In the concept of abiding there resides an element of hospitality. What would we like to see abiding in our homes to make them places which are more hospitable? What would make the home climate more open, warm, bright ? What can we do in our families to strengthen our connections with each other? What can we do in our families to help each member strengthen his or her connection with Christ?

          One of the parental tasks that we have as mothers and fathers is to help our children, grandchildren, as they reach young adulthood, to become independent. Sometimes their attitudes during their teen years give this task a lot more appeal! Occasionally parents are more than ready to have their children move out.

These days many young adult children boomerang as well. Considering circumstances, such rebound abiding may be totally appropriate. We need to remember that our quest is always for everyone to experience the healthiest relationships in family and with God.

The suffering which authenticated Jesus was for giving life to others. The purpose of pruning and abiding is to give life as well. That is certainly true in our family contexts. We prune and abide in such a way that everyone receives the maximum blessings in life.

Brian McLaren, in his book Generous Orthodoxy, says we should never underestimate our capacity to be wrong. That is a powerful concept. As we seek to parent, to live in family, to help each other find the fulness of life, we will make mistakes. Our pruning and abiding will not always bear fruit.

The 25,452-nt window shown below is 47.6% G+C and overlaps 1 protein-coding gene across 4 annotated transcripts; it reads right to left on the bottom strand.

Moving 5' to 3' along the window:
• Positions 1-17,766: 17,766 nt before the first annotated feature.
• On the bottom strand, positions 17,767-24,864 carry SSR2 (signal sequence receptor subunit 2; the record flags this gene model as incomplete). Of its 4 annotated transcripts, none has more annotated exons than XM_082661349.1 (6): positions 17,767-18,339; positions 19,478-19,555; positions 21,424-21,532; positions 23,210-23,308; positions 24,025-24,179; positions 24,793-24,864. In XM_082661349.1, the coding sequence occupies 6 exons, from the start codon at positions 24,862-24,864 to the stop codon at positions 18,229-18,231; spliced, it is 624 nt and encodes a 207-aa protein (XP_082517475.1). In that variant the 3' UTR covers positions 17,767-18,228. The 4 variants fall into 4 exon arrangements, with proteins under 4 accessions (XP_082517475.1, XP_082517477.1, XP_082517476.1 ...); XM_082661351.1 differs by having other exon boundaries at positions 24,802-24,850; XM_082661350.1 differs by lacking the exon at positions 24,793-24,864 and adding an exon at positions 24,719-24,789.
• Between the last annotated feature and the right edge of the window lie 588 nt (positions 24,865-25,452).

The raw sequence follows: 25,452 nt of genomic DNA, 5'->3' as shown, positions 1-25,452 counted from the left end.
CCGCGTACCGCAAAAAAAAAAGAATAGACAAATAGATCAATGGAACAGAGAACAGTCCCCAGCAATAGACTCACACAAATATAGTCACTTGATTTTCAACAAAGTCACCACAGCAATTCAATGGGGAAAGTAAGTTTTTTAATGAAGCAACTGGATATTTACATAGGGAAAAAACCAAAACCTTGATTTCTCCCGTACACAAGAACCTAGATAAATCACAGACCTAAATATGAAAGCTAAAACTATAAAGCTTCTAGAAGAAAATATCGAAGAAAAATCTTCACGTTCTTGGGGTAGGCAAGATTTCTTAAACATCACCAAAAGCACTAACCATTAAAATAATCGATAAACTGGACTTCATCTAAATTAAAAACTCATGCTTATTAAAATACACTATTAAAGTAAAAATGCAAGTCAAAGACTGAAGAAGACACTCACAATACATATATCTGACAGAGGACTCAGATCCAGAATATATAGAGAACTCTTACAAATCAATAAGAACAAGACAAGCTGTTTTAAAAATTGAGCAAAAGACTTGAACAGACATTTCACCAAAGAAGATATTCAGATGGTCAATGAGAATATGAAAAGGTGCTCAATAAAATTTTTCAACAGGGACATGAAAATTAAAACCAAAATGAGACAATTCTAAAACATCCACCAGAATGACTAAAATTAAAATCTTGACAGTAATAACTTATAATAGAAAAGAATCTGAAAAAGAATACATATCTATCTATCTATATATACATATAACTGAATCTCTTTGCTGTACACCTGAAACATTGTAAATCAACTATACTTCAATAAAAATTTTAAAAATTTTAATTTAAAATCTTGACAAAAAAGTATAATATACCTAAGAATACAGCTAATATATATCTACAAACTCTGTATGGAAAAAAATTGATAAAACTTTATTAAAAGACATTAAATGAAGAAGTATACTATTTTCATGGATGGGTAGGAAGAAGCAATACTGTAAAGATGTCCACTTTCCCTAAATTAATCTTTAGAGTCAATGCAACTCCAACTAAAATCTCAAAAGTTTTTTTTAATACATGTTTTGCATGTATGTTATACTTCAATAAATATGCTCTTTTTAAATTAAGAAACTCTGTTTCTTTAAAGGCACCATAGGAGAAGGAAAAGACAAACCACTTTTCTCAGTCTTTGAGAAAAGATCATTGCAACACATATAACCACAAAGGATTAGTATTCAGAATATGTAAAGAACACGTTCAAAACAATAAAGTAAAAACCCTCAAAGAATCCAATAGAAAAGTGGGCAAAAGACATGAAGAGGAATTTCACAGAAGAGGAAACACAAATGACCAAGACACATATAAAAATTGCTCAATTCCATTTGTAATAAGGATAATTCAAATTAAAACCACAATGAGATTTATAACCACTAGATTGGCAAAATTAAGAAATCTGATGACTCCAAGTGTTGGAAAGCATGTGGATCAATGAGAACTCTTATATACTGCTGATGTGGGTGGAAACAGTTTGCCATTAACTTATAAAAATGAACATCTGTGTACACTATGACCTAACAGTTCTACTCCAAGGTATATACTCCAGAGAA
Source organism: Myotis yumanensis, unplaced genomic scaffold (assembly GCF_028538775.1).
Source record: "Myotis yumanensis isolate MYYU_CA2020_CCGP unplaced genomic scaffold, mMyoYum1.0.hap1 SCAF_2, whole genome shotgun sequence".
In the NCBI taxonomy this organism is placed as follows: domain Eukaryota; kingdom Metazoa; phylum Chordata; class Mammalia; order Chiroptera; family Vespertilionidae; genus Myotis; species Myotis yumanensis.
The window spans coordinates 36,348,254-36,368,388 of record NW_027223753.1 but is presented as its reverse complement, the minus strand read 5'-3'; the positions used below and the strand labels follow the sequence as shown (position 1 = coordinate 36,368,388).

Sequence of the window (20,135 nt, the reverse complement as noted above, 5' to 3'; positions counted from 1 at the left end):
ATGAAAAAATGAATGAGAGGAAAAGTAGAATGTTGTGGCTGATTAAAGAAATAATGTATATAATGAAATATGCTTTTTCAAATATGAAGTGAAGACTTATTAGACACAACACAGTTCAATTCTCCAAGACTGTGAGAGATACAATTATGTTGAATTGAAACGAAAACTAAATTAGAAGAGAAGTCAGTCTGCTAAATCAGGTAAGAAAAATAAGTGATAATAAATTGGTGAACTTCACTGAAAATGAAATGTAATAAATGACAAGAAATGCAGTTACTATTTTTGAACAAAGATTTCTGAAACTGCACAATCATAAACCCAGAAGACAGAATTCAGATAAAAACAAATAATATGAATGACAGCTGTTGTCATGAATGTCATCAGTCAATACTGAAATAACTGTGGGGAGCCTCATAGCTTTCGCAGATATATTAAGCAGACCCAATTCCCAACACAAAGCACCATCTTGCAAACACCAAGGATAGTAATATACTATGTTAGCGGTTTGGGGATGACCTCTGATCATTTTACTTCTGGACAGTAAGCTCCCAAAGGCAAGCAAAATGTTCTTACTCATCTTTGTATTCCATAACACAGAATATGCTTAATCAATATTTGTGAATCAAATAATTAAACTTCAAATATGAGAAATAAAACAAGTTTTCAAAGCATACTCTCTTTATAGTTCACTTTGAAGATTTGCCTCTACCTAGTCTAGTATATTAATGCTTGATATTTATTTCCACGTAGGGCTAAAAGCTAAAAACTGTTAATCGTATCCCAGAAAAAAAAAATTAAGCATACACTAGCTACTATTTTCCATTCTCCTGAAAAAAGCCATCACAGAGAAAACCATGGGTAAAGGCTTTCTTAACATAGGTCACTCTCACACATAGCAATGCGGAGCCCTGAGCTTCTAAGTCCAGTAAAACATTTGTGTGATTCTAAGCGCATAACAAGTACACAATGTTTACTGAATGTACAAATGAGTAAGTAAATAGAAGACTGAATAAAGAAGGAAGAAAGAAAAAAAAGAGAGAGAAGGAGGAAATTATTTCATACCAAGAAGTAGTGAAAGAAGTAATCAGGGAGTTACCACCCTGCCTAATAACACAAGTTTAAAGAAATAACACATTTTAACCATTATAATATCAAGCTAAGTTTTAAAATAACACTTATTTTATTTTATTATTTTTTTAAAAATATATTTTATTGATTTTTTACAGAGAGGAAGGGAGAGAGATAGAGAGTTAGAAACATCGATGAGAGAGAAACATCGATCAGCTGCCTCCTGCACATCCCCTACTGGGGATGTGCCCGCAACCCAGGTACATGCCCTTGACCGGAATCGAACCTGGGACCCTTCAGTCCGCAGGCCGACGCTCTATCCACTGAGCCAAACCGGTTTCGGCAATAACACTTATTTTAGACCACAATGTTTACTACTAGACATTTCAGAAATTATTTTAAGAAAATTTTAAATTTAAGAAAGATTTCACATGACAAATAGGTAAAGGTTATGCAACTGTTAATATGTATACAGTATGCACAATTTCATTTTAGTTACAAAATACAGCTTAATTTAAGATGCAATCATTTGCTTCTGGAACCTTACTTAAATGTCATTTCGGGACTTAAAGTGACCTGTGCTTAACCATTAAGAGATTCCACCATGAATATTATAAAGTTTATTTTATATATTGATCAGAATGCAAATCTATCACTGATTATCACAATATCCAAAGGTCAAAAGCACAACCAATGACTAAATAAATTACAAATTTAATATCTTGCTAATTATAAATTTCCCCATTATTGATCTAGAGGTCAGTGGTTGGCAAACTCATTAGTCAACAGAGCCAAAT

Much about the ways any of us, especially our children, grow and mature physically and spiritually is a mystery. Humility is required in the face of the mystery of life. When we make mistakes, we apologize, ask for forgiveness, and change our ways. We then try again. The quest is what is important.

What next? Each of us is on a quest that requires a balance of pruning and abiding. When we feel we just can’t abide other persons any longer, perhaps its time for us to be pruned.

A mother was trying to teach her little boy about the circulation of blood. As she did a handstand in front of him she asked, “Now Jimmy, what happens when I stand on my head?” He son watched for a few moments and responded, “Your face turns red.” His mom came back to her feet and said, “That’s right, because the blood runs to my head. But when I stand on my feet, in a normal way, why doesn’t the blood run into my feet?” Jimmy explained, “Because your feet aren’t empty!”

Sometimes our heads are empty. Sometimes our whole lives are empty. God calls us, invites us, and helps us in the quest to fill our lives with love and joy. Pruning and abiding help. Thanks be to God.